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Faisal M. Sarkhou

KUWAIT - Finance

Positive Indicators



Faisal M. Sarkhou joined KAMCO in 2000 as part of a dedicated team of analysts. He spearheaded the Corporate Finance Department from 2006 to 2010 and was later put in charge of the Financial Services and Investment Division starting in 2010. Within three years, he was promoted to Acting CEO of KAMCO in 2012 and was later confirmed by the Board of Directors as CEO in early 2014. He started his career at KPMG, and is also the Treasurer & Board Member of the Union of Investment Companies in Kuwait and a member of the advisory board of the College of Business & Economics at the American University of Kuwait. He graduated with honors from the University of Birmingham, UK with a Bachelor’s degree in Economics, and holds an EMBA with distinction from HEC Paris, France.

KAMCO’s strategy aims at maintaining its leadership position in the asset management and investment banking sectors. What trends have you seen dominating your investment performance in recent years? After 2013, […]

KAMCO’s strategy aims at maintaining its leadership position in the asset management and investment banking sectors. What trends have you seen dominating your investment performance in recent years?

After 2013, KAMCO emerged from a difficult period following the financial crisis. We undertook significant restructuring and focused on building our core business areas: asset management and investment banking. We returned to profitability in 2013 and started achieving several key objectives and set milestones. The markets also supported us in their upwards tends. The key geographical focus areas for our clients were the MENA region including Kuwait, the GCC, as well as other targeted parts of the region. Several of our clients are increasingly observing Europe, North America, and the Far East, but remain cautious and highly selective. The 1H2014 was also positive, while the second was more volatile due to a loss of investor confidence stemming from the drop in oil prices and increasing geopolitical instability, reasons that continue to affect markets to date. Despite numerous positive indicators, especially in the GCC, we note that capital market activity remains volatile, leading to a downward trend. This has affected the investment sector and KAMCO in our capital markets business. However, we successfully launched a new fixed-income fund in March 2015 focused on MENA region investment grade bonds and sukuks. KAMCO posted $16.87 million in Fee Income in 2014 compared to $17.53 million in 2013. The company reduced its debts by 17% to $79.4 million in 2014 compared to $95.94 million in 2013. Our AUM registered a significant growth of 23% in 2014 to $12.2 billion in 2014, compared to $10.1 billion in 2013. KAMCO’s results during 2014 reflected the company’s balanced and consistent performance at the operating income level in our main activities. By the end of 2014, we had successfully completed over 82 cumulative investment-banking transactions worth over $12 billion.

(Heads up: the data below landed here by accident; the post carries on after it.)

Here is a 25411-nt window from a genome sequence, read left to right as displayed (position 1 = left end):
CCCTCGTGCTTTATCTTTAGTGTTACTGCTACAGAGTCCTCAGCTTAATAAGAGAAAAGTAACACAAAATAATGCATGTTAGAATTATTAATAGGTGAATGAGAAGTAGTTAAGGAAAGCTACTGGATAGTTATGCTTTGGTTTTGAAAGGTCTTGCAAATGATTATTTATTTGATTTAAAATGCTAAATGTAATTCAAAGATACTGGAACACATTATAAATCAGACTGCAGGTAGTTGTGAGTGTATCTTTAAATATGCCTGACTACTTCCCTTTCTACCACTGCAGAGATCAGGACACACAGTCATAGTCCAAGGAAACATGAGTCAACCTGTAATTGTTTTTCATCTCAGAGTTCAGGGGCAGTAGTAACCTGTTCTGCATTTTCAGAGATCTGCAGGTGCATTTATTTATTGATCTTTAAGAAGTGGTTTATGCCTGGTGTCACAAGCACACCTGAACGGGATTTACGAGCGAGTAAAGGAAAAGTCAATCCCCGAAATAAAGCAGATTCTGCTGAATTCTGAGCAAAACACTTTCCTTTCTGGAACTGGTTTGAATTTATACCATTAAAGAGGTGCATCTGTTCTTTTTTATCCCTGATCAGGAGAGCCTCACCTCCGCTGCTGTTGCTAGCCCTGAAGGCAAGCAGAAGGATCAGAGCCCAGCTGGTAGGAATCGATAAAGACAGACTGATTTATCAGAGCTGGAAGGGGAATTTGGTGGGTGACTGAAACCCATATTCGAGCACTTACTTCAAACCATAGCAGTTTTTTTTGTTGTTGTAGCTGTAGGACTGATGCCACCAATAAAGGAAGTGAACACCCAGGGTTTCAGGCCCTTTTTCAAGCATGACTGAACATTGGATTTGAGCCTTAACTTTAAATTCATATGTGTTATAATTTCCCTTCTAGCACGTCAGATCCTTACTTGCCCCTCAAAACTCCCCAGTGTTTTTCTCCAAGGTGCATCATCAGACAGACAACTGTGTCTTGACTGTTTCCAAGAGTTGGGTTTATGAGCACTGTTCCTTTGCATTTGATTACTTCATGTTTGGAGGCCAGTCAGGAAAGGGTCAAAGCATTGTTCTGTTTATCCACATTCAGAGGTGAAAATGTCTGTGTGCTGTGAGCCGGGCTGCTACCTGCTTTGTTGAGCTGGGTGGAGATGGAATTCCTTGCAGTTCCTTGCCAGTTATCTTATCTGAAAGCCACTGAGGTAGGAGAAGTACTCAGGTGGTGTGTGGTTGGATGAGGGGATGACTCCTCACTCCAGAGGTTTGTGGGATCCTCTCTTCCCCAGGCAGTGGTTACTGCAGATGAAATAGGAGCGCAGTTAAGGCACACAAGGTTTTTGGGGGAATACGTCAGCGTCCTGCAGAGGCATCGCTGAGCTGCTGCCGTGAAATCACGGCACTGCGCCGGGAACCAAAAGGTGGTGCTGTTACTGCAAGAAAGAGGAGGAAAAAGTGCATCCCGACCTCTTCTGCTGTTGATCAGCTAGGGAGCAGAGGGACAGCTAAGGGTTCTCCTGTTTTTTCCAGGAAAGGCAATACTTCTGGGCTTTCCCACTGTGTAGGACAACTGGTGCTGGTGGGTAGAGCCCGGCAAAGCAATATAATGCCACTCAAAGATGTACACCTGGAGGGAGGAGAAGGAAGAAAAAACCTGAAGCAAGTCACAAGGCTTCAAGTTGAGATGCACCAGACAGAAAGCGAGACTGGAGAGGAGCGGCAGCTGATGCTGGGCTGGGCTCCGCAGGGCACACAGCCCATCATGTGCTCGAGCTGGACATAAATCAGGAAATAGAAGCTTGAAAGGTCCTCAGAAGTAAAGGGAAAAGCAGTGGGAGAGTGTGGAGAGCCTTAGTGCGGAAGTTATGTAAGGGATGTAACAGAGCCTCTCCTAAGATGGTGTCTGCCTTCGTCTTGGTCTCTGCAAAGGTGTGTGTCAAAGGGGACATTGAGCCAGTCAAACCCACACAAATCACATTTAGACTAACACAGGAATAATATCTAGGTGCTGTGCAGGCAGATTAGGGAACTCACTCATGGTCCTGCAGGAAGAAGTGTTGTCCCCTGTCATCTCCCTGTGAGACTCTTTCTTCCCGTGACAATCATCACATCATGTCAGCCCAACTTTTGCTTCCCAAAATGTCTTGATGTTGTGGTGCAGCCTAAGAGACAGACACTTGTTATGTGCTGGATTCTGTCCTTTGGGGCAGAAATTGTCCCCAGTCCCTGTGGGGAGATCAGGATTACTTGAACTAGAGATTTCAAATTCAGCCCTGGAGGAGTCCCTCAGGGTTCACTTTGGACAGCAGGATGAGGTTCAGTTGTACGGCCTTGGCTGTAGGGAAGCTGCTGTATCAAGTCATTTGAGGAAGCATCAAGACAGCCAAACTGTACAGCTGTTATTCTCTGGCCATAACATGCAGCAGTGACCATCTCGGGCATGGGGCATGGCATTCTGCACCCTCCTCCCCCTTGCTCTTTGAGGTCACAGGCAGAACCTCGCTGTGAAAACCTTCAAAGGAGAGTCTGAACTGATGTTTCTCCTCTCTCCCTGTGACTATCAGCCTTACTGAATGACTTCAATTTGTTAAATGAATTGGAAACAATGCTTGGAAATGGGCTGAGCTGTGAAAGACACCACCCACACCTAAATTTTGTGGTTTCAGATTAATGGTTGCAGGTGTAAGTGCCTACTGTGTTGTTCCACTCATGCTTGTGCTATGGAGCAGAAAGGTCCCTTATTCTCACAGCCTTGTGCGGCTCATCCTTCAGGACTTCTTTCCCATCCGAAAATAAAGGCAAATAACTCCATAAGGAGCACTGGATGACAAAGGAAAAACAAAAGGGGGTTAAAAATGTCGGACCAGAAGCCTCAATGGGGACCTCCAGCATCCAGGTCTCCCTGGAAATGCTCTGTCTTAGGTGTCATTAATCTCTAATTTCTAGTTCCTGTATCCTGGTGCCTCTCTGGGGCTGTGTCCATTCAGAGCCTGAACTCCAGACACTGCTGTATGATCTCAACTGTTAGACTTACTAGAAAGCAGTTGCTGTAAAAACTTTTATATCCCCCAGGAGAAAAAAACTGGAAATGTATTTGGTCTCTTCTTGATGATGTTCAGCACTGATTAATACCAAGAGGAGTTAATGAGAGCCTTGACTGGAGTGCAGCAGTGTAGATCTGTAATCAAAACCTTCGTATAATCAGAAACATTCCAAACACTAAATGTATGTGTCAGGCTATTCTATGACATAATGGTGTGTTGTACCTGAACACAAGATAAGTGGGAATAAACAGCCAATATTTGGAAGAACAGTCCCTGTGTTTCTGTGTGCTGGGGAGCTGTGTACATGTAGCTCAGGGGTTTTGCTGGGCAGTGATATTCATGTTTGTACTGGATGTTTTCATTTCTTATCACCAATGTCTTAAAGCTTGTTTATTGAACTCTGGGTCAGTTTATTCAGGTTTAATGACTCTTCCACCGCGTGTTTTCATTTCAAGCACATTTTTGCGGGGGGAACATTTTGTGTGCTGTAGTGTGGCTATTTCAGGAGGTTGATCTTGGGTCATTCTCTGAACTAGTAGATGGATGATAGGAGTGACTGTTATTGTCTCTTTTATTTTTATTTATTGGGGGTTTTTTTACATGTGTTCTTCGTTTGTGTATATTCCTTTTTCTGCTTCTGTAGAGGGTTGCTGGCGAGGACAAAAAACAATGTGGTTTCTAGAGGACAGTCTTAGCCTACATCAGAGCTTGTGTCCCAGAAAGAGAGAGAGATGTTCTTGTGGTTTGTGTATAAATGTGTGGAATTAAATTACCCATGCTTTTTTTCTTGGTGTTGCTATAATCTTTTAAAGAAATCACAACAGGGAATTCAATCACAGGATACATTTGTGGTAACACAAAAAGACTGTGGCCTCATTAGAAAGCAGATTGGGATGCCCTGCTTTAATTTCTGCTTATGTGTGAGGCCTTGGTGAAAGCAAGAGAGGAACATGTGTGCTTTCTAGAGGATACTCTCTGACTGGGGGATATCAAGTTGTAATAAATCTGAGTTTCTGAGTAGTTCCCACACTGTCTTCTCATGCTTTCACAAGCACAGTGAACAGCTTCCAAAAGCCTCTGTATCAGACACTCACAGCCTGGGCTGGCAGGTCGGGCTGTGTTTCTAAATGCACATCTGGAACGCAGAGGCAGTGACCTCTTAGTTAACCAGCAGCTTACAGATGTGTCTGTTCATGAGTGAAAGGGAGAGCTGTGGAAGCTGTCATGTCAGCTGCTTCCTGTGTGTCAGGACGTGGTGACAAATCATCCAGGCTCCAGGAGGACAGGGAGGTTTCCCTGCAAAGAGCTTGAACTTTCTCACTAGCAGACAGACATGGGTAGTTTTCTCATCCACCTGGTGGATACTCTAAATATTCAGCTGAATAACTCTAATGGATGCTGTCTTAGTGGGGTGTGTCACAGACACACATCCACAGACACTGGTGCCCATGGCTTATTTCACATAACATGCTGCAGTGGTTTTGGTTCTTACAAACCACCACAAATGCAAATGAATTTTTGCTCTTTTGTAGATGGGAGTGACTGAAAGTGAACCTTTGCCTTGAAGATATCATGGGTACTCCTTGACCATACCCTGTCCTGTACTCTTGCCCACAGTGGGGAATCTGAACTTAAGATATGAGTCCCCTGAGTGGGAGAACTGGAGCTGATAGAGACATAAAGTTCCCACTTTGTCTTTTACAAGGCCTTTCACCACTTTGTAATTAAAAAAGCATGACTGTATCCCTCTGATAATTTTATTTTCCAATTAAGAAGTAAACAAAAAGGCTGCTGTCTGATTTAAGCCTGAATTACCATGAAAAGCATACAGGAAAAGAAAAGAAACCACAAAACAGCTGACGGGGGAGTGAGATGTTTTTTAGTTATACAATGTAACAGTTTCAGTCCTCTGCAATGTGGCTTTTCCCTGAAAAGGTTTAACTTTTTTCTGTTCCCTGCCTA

Who are your target clients and how are you tailoring your investment products to their needs?

We believe that by creating products that give investors market access at lower costs with proper management and appropriate risk measures, we can benefit from tapping into the significant liquidity that is already there with medium to high-net worth individuals and corporates, as well as sovereign and semi-sovereign investing entities in the region. The product cycle we launched, and are continually developing, primarily focuses on such clients.

To what extent has the new phase of privatization in Kuwait’s capital markets supported the country’s transition from frontier to emerging market status?

Kuwait has been actively pursuing this strategy through significant upgrades in the regulatory framework and improvements in the laws that allow companies to be established or privatized under a new private-public sector framework. Processes such as these take time and issues related to fine-tuning regulations and making sure people adapt to and abide by the new codes of corporate governance and ethics may delay development. The government is taking the necessary steps to expedite this process. Unfortunately, market conditions are bearish in general, which appear to be affected by the regulations, but in reality they may show some kind of reaction as people adjust, it is more about a lack of investor confidence than anything else. Some of the initiatives taken recently by the CMA were aimed at encouraging investment, building investors trust, increasing the capital and encouraging creativity among investment companies.

In the context of Kuwait’s growing economy and with major government development plans in place, what role do you see KAMCO playing in Kuwait’s future growth?

We believe that the government plans will produce a strong trickle down effect to the private sector and will further allow businesses to focus on efficiency and the enhanced delivery of products and services. To kick-start an economic revival, the government approved a new five-year development plan for Kuwait, which envisages spending $112.9 billion on development projects in the years of 2015/2016-19/2020. The plan is part of Kuwait’s long-term vision of becoming a regional trade and financial hub. It includes projects like the construction of a metro system, a railway network and a large number of mega oil projects, along with a new refinery.



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